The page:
ancient egypt: history and culture
Ancient Egypt: Knots
   The archaeological evidence
   Knot types
   The magic of the knot

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Late Period noose     The making of thread, string and rope were among the earliest cultural achievements of mankind, but without a way of making them fast their usefulness would be limited.

Papyrus rope noose, tied together with a thinner rope
Late Period
Petrie Museum UC30842

    The knot in its simplest forms must have predated the manufacture of cordage,[21] but it was because of the varying needs that new forms of knots were developed, some designed for rapid application, others not to unravel. Given that string and rope, like all manufactured products, were relatively expensive, one would expect the Egyptians to have untied knots and reused the rope as long as it was substantially sound and discarded it only when its usefulness had come to an end.

The archaeological evidence

    Being made of perishable plant matter, ropes have mostly disappeared and with them the knots. But basketry and rope-making had a great stylistic influence on pottery and stone carving, and many clay and stone vessels were decorated with rope motifs.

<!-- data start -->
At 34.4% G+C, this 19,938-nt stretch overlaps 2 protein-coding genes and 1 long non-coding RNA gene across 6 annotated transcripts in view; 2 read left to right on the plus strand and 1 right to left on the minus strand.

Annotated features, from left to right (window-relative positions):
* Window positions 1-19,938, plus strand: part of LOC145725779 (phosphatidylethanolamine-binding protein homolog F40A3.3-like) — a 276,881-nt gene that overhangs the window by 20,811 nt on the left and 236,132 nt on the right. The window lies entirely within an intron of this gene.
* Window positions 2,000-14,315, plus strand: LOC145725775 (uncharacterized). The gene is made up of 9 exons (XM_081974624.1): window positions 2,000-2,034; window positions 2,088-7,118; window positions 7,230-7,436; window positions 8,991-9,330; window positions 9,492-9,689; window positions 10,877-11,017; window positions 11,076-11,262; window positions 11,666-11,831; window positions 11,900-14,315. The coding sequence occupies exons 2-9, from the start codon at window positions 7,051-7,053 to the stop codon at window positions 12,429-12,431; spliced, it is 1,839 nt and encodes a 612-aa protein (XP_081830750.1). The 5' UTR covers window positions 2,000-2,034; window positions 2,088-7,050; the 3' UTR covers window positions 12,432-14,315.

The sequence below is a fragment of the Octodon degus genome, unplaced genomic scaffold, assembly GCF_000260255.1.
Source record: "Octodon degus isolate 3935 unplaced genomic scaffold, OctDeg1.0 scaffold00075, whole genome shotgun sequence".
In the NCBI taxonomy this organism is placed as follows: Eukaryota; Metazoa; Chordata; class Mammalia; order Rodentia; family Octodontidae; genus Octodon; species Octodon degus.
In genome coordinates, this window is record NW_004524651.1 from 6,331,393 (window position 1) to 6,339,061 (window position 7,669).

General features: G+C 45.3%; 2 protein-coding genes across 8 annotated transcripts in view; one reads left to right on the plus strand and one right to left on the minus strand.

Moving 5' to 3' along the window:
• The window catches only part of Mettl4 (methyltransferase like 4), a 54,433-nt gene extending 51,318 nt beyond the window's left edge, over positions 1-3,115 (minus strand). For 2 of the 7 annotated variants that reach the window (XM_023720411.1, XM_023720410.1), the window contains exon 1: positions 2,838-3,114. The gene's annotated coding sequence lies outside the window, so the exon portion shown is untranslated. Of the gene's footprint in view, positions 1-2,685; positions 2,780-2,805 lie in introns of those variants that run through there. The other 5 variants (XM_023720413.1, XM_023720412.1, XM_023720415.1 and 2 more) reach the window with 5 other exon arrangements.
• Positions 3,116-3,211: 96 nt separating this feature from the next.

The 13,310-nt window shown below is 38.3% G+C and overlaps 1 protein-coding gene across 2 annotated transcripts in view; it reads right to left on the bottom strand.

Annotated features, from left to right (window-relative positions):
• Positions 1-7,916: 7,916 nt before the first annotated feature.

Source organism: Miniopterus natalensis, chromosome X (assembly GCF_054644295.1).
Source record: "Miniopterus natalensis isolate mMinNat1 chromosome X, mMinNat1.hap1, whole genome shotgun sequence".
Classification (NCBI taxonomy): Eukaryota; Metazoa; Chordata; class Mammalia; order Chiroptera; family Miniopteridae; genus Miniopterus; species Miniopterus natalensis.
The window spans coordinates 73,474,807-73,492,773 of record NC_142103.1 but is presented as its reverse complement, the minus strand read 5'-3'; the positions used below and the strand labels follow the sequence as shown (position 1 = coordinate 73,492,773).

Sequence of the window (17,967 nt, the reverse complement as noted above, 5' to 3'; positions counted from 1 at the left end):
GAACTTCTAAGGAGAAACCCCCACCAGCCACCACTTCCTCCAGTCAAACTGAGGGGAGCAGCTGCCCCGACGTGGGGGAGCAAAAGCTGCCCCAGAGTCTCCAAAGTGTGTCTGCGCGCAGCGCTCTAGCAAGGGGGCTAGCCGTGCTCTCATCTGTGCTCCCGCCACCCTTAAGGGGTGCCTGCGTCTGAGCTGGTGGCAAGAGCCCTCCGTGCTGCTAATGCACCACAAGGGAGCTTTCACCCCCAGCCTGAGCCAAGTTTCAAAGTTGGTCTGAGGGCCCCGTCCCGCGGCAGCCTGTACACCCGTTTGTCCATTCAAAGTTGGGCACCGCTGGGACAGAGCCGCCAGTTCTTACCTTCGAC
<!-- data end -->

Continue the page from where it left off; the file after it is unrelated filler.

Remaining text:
Pottery handle imitating three ropes knotted together Pottery handle imitating three ropes knotted together
18th dynasty
Source: Petrie Museum website, UC24642

    From the pre-dynastic period dates a stone vessel carved like a basket which shows details such as the string tying the twining strands together at both ends of the basket and the knots fastening them.[1]
    The threads with which pieces of cloth were stitched together were knotted at the end to prevent the seam from coming apart,[2] just as rope ends were at times knotted to prevent unraveling.[3] When embroidering various kinds of stitches were applied, but also isolated knots.[4]
    The strands of hair making up the wig of Merit at Deir el Median (TT 8) were knotted to a plait which formed a parting along the middle of the crown.[5]

Early Roman period perfume jar in the shape of Isis nursing Bes, wearing a himation knotted between her naked breasts. Perfume jar in the shape of Isis nursing Bes, wearing a himation knotted between her naked breasts.
Memphis, early Roman period
Source: Petrie Museum website, UC47606

    Half knots were often sufficient to tie things together, above all if they would not be moved around a lot or if the material used for tying was stiff, such as twigs used in basketry coffins tying together lengths of papyrus reed bundles.[6]
    Knots holding together clothing are mostly known from statuary and depictions. Tailoring was on the whole very primitive in antiquity. Most clothes were simple, often rectangular sheets of fabric draped around the body. They were held in place by belts, which were, like the belt of Raherka for instance tied together with a reef knot, or were, as the kilts often were, wrapped around the body and tied with a half-knot at the front.[7] Similarly, other garments, such as himations, were also often worn knotted.
    The wearing of clothes held together by knotted belts was seen as an important step of the child to adulthood. At Deir el-Gebrawi a sixth dynasty official recorded in his mortuary chapel: